6. Themes favored by the author (gleaned from survey reading).

Often Findley chooses to use the same theme for several of his novels. One theme that I believe stands out from many of the others would be guilt. Though he doesn’t always use it in the same repetitive way, he will often switch up the perspective that the guilt is coming from and who it is projected against. In The Wars the theme of guilt is brought up throughout the entire story from one main character projected to one specific person. As he tells the story from the perspective of Robert Ross, we see that guilt when he feels as though it was his fault that his sister Rowena had died. As the novel progresses and Robert continues to mourn the death of his sister we constantly see this theme of guilt.

7. Other authors compared to……

Over the years Findley has grown to be known for his unique writing style. Though his style of Southern Ontario Gothic is not seen very often, he can be compared to several famous authors including; Margaret Atwood and James Reaney. These two well-known authors include several characteristics into their writing that Findley enjoys using. Whether it is because they tell the story from several different perspectives throughout their books, or the extremely dark and horrific imagery that they use.

8. Critical Articles (Secondary Sources):

  • “Robert Ross is a sensitive young man from Canada. The nineteen-year-old fights in the First World War, where he is exposed to unbelievable violence, constant death and the insanity of trench warfare. Ross is himself victimized, and he sees many around him die or go mad. Eventually, he is accused of betraying his country. An odd story, almost a myth, circulates about Ross’s attempt to save horses at the cost of men during the war. The unravelling of the events suggests that Ross saw that war turned humans into brutes. “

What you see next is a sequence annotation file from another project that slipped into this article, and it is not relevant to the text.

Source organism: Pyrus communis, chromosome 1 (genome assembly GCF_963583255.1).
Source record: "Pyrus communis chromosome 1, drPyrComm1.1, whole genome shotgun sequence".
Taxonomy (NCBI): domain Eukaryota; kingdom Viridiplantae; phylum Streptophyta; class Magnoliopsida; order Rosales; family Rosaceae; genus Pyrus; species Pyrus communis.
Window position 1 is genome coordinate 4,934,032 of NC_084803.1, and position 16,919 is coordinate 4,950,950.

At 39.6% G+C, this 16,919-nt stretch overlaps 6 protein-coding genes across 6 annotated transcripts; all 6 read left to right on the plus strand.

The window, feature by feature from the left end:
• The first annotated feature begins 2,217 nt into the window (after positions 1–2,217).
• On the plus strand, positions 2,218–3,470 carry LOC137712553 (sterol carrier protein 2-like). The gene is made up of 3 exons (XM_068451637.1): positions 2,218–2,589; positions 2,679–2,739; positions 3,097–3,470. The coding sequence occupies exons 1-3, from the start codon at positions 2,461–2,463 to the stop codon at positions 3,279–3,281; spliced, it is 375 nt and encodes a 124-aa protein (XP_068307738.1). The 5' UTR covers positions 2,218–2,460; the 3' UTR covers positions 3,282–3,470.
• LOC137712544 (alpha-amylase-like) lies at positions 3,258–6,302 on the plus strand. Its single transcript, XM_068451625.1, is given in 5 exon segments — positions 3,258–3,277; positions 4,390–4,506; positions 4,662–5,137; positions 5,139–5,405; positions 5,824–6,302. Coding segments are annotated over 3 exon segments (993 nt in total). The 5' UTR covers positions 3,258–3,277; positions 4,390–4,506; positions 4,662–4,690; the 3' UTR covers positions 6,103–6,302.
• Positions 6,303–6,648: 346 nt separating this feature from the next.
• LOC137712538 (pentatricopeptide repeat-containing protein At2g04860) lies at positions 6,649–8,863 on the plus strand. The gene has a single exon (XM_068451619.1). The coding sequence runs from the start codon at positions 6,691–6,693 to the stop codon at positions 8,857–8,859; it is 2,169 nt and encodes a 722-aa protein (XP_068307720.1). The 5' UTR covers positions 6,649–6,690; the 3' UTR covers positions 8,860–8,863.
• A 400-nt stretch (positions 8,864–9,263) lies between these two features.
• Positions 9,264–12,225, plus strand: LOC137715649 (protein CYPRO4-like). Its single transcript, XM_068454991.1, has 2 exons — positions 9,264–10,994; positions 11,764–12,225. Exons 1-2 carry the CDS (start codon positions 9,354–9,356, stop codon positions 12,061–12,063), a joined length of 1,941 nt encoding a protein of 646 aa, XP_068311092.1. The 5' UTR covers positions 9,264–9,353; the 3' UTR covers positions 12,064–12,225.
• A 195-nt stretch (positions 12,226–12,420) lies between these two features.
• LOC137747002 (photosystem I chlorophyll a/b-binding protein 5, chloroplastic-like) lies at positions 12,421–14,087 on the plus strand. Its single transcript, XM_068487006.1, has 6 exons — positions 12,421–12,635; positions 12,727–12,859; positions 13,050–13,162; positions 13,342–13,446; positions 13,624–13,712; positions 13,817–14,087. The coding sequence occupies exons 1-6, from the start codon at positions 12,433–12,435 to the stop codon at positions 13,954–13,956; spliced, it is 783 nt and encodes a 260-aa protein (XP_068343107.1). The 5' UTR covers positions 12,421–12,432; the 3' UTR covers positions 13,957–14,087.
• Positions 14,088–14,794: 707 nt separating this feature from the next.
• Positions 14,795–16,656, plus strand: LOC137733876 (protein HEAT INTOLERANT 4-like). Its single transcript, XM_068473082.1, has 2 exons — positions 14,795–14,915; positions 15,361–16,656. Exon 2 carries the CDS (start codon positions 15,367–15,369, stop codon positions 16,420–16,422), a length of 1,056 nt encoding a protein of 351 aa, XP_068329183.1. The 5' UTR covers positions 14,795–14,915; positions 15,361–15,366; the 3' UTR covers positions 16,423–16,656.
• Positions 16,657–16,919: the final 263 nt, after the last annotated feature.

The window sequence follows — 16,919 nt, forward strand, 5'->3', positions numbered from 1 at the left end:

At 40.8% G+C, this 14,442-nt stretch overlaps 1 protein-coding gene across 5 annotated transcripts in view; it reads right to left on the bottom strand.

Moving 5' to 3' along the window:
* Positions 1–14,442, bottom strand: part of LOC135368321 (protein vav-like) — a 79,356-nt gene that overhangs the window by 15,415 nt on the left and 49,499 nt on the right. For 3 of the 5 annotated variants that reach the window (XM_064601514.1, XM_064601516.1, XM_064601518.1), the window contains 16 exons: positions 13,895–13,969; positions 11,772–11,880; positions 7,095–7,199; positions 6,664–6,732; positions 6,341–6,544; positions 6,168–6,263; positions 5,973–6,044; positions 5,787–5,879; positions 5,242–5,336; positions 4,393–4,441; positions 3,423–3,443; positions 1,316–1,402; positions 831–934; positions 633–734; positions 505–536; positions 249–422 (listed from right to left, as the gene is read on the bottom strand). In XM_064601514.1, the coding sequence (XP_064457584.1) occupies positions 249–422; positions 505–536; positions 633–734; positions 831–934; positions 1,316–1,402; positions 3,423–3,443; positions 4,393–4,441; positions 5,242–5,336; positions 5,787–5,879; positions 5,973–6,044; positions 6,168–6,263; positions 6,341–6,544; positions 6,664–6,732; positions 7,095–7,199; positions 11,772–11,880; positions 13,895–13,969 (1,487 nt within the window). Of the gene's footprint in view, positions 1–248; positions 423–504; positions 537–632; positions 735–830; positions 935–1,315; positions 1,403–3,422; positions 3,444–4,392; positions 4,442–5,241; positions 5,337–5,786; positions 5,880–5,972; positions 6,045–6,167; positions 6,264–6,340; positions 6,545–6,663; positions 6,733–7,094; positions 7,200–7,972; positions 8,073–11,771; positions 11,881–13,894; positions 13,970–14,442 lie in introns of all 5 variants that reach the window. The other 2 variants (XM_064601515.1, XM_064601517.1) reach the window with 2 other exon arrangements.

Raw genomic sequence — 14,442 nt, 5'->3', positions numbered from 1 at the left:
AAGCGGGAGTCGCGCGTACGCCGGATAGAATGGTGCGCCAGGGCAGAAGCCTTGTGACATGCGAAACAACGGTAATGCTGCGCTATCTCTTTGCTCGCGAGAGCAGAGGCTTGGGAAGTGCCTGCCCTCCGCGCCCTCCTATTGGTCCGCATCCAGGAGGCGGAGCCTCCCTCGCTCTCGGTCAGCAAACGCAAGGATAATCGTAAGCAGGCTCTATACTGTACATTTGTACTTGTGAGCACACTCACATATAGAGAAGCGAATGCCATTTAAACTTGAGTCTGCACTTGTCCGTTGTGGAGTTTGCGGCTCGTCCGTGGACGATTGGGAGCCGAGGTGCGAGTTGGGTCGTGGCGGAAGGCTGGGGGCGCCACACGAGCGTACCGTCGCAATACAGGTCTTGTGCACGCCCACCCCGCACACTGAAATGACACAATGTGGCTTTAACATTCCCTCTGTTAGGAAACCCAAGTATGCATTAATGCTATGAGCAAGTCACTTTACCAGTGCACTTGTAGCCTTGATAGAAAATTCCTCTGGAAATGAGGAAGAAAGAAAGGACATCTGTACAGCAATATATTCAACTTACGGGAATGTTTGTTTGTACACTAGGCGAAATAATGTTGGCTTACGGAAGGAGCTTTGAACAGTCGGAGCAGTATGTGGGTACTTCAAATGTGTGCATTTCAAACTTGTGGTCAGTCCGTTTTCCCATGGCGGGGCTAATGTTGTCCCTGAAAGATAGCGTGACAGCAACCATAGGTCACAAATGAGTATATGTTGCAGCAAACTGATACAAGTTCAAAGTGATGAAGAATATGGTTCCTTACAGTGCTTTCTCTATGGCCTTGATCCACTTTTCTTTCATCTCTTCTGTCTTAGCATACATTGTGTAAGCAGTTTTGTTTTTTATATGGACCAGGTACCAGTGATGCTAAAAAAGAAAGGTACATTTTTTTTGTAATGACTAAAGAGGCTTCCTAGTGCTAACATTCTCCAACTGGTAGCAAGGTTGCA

A. Antonow, Resident Scholar

  • “Findley refers to the people prior to World War I as calm and shy, tending to stay away from the public eye as much as possible. Photographs reveal that “everyone at first seems timid – lost – irresolute. Boys and men stand squinting at the camera. Women turn away suspicious. They still maintain a public reticence.” (Findley, p. 11) However, the war causes an upheaval in the lives of everyone, not just the soldiers and their families, and makes people’s opinions in different areas make a complete reversal. For example, you get praise and for killing people, and more people are desperate to get into the view of the public.”(Weiss, p. 93) [Acadia]
  • “Prior to the writing of The Wars, it was unheard of for any writer who had not experienced it first hand to write about “The War to End All Wars”. However, Findley, with his direct and shocking style, was able to surpass this barrier and create one of the most acclaimed novels about World War I. With ‘wars’ being plural, it indicates that the novel is not only about the Great War, but also about internal battles that Robert Ross is fighting with himself as he struggles to adapt to a new way of life in the army and without his sister who he loved very much.” (Acadia)